occasionalism, which implausibly reconciled obvious contradictions into God’s singular will; or, if subjective perception is wanted, Leibniz’s windowless monads should suffice; or perchance Benthamite machines would be better – the principle of the greatest happiness of the greatest number may make machines of men if realized, but they would be happy machines, so why should we care? Yes, Paul had read Aristotle, Malenbranche, Bentham, Leibniz and many others during his fervent, furtive and fugitive research into the origins of the modern version of The Problem, or we would not bore the reader with bare mention of them here. Aristotle said that legislators care even more for friendship than justice, for when men are friends they have no need for justice: indeed, justice is a quality of friendship. Of course friends want the good for their friends; they want to please them, to be useful to them; but that good might not be what is good for their friends or for them. One may not dispense with justice for long; every adult has a common sense of justice: the ancients, citing Zeus, recommended that anyone without it be put to death. For Paul, the would-be unconditional lover, unanimity with Helene had to involve a compromise of principles he held dear, principles of justice: Justice is to each his own. What is the result of unconditional love? Does it not have an unjust i.e. unethical consequence? For it forgives everything it cannot simply tolerate. Loving and caring unconditionally, always forgiving – is this not a mistake for oneself and society, and not in the best interest of the beloved as well? Unconditional love compromises principles in order to “get along.” A friend is free, is tolerated at worst, is loved for his or her sins at least, for those defects or flaws are her character, otherwise all would be perfect: Nothing is perfect; Nothing is indistinguishable. Was Paul’s unconditional love “at first sight” really self-abuse, or hate-self based love? How can one love anyone without loving oneself first of all? For one is almost identical to another by virtue of categorical oneness or undivided individualism – the unity is in the individual, the concrete universal, not in the multiplicity of ones, the unity of which is tenuous at best. Paul would be the only one who loves her unconditionally, but to what end? Does love that permits everything really heal all? Or is it not better to set conditions? Is so-called tough love, at risk of losing the relationship, true love? The unanimity of friendship is a wonderful thing, but Paul wanted to be more than just friends, thus he had few friends. It behooved him to fall out of love with his reflections, and Helene, albeit unwittingly, was helping him with that project. It is the difference, the resistance, the challenge, the other individual in which one sees oneself as if in a warped mirror – it is the divided hence anguished soul that one really loves in the awful gap. If individuality were the original sin, it would be the final and fatal sin as well, and one might as well not have been born, first of all, and civilization should be sacrificed forthwith in a grand holocaust to incense the fiery nostrils of the dragongod of unity, for it is only the rise of the self-conscious individual, through the conscientious cultivation of individuals in critical contrast to one another, that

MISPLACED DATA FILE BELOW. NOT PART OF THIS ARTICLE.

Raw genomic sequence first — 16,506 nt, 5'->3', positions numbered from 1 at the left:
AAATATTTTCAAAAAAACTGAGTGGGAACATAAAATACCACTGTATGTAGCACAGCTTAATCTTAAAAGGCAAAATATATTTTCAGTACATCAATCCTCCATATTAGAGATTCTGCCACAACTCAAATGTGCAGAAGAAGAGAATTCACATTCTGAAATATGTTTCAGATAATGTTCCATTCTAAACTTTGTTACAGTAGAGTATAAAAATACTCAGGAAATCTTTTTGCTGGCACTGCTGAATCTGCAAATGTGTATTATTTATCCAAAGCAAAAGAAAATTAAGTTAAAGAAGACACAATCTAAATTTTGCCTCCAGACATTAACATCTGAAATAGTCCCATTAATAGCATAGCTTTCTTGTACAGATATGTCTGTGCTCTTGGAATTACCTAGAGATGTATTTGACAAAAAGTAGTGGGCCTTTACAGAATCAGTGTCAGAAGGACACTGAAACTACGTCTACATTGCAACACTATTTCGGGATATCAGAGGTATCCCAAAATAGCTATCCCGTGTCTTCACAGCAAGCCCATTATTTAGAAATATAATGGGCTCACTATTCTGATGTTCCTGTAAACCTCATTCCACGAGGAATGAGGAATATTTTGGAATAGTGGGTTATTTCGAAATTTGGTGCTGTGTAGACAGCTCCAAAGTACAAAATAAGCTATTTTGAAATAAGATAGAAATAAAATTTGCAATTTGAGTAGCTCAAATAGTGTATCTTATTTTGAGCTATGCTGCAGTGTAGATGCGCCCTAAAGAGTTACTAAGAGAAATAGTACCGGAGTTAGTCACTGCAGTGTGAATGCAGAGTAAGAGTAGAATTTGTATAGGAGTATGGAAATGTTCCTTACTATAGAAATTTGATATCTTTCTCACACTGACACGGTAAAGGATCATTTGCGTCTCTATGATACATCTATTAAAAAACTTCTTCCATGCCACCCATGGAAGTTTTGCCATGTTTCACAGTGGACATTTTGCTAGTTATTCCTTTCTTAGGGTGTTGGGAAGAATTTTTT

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humankind advances as such. Ironically, only a few individuals emerge from the grunting grind, and only then, as undivided individuals in themselves, do they know they are one with the race despite their struggles against it, and that it has been good all along. Once one wises up it is too late to do anything with wisdom except to do nothing and get everything done, and that might be sufficient, for to be wise is to know Nothing and do it well. Moreover, each perception of particularity is a unique psychological coincidence of partial universals or general qualities; no two individualities may be perfectly identical, for ultimately the fact of their quantity, of being two instead of one, is a qualitative difference. There can be no identify without relationship, but to say what any one actually is for certain or to essentially define her is impossible. Each human being is a work in process, a sort of patchwork or hodgepodge, or jumble of qualities haphazardly thrown together, an accident, as it were, if not intentionally devised by Dr. Frankenstein, whose existence is fictitious, but a convenient fiction at that, for the good doctor within is the unity or soul behind the show or monstrance – the tragic monster we generally call man. The monster wants a mate to love him for only that shall make him whole – it is a mistake to say that the individual is sacrificed to relationship, for identity is confused without it. Now Helene Fulsome had become the female representative or goddess of humanity as far as Paul Bowman was concerned, and to that extent he did his best to love her notwithstanding her faults, the very conditions wherein she fell short of perfection; which is to say that he tried to love her unconditionally. But what can be without its conditional predicates? And what are the conditions of perfection? History is a mistake, it always falls shy of perfection, and man is perfected in death. We are each and every one of us bound by our faults, and would be nothing without them. As for the nature of the perfection we want, we find no consensus on the subject, not even in the conception of god incarnate – the rise of the last god to die is still awaited. Of course nothing is perfect. Ultimately a man may have faith in nothing, for nothing is nondenominational and permanent; but how can he grasp the void and love nothing wholeheartedly? One might say that he loves nothing but himself, some thing felt in contrast to empty space, and knows not what that self is but for rudimentary self-consciousness, the feeling of the thing that feels, namely his body, in marked contrast to unconsciousness. Human love is carnal love in the final analysis: nothing can be loved or known without its conditions. Only that supreme concrete universal or divine individual called god, the absolutely uninhibited power of the One, is necessary; the rest, the plurality or All is contingent, and therein is the rub. Unbeknownst to him, Paul loved Helene more for her imperfections than her perfections; since only nothing is perfect, perfection is ultimately a bore. Paul’s faith in his blessed Nothing had weakened since he met her that fateful day when they happened to be holding onto the same stainless steel pole on downtown Miami’s elevated People Mover. She excited him right away. She was, in his eyes, somebody
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worth knowing. He naturally found her fulsome derriere appealing, for one thing, but that superficial aspect was the least of it. Paul has a weakness for actresses, and Helene’s main personal mode or modus operandi is naturally histrionic: in fine, Helene is a drama queen. She took his mind off himself, that much is certain. Thank God for Show Business.